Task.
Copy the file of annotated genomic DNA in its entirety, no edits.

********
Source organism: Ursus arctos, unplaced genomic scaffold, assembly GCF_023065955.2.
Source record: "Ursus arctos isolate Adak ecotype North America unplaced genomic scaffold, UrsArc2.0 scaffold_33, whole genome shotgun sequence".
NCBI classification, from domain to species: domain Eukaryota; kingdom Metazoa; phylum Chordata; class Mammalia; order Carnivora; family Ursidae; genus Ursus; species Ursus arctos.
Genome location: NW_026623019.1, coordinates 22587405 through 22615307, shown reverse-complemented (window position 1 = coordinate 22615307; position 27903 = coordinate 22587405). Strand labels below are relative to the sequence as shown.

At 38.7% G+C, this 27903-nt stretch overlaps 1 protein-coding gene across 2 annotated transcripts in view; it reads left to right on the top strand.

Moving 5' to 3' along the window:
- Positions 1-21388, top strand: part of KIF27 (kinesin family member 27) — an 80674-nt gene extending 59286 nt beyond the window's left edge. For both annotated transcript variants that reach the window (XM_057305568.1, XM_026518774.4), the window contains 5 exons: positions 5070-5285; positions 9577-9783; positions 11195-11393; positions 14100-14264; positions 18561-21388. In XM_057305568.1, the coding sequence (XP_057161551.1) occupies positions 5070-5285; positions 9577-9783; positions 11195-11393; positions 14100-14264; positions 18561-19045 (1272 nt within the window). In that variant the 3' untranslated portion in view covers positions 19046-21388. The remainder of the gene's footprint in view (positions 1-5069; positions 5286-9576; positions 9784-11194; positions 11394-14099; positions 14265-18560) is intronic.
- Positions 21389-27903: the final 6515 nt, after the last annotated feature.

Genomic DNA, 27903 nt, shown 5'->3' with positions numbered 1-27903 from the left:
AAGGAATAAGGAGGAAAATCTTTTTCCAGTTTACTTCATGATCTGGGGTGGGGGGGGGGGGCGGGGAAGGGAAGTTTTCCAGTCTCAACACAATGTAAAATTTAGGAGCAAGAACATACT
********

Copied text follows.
Source organism: Ursus arctos, unplaced genomic scaffold, assembly GCF_023065955.2.
Source record: "Ursus arctos isolate Adak ecotype North America unplaced genomic scaffold, UrsArc2.0 scaffold_33, whole genome shotgun sequence".
NCBI classification, from domain to species: domain Eukaryota; kingdom Metazoa; phylum Chordata; class Mammalia; order Carnivora; family Ursidae; genus Ursus; species Ursus arctos.
Genome location: NW_026623019.1, coordinates 22587405 through 22615307, shown reverse-complemented (window position 1 = coordinate 22615307; position 27903 = coordinate 22587405). Strand labels below are relative to the sequence as shown.

At 38.7% G+C, this 27903-nt stretch overlaps 1 protein-coding gene across 2 annotated transcripts in view; it reads left to right on the top strand.

Moving 5' to 3' along the window:
- Positions 1-21388, top strand: part of KIF27 (kinesin family member 27) — an 80674-nt gene extending 59286 nt beyond the window's left edge. For both annotated transcript variants that reach the window (XM_057305568.1, XM_026518774.4), the window contains 5 exons: positions 5070-5285; positions 9577-9783; positions 11195-11393; positions 14100-14264; positions 18561-21388. In XM_057305568.1, the coding sequence (XP_057161551.1) occupies positions 5070-5285; positions 9577-9783; positions 11195-11393; positions 14100-14264; positions 18561-19045 (1272 nt within the window). In that variant the 3' untranslated portion in view covers positions 19046-21388. The remainder of the gene's footprint in view (positions 1-5069; positions 5286-9576; positions 9784-11194; positions 11394-14099; positions 14265-18560) is intronic.
- Positions 21389-27903: the final 6515 nt, after the last annotated feature.

Genomic DNA, 27903 nt, shown 5'->3' with positions numbered 1-27903 from the left:
AAGGAATAAGGAGGAAAATCTTTTTCCAGTTTACTTCATGATCTGGGGTGGGGGGGGGGGGCGGGGAAGGGAAGTTTTCCAGTCTCAACACAATGTAAAATTTAGGAGCAAGAACATACT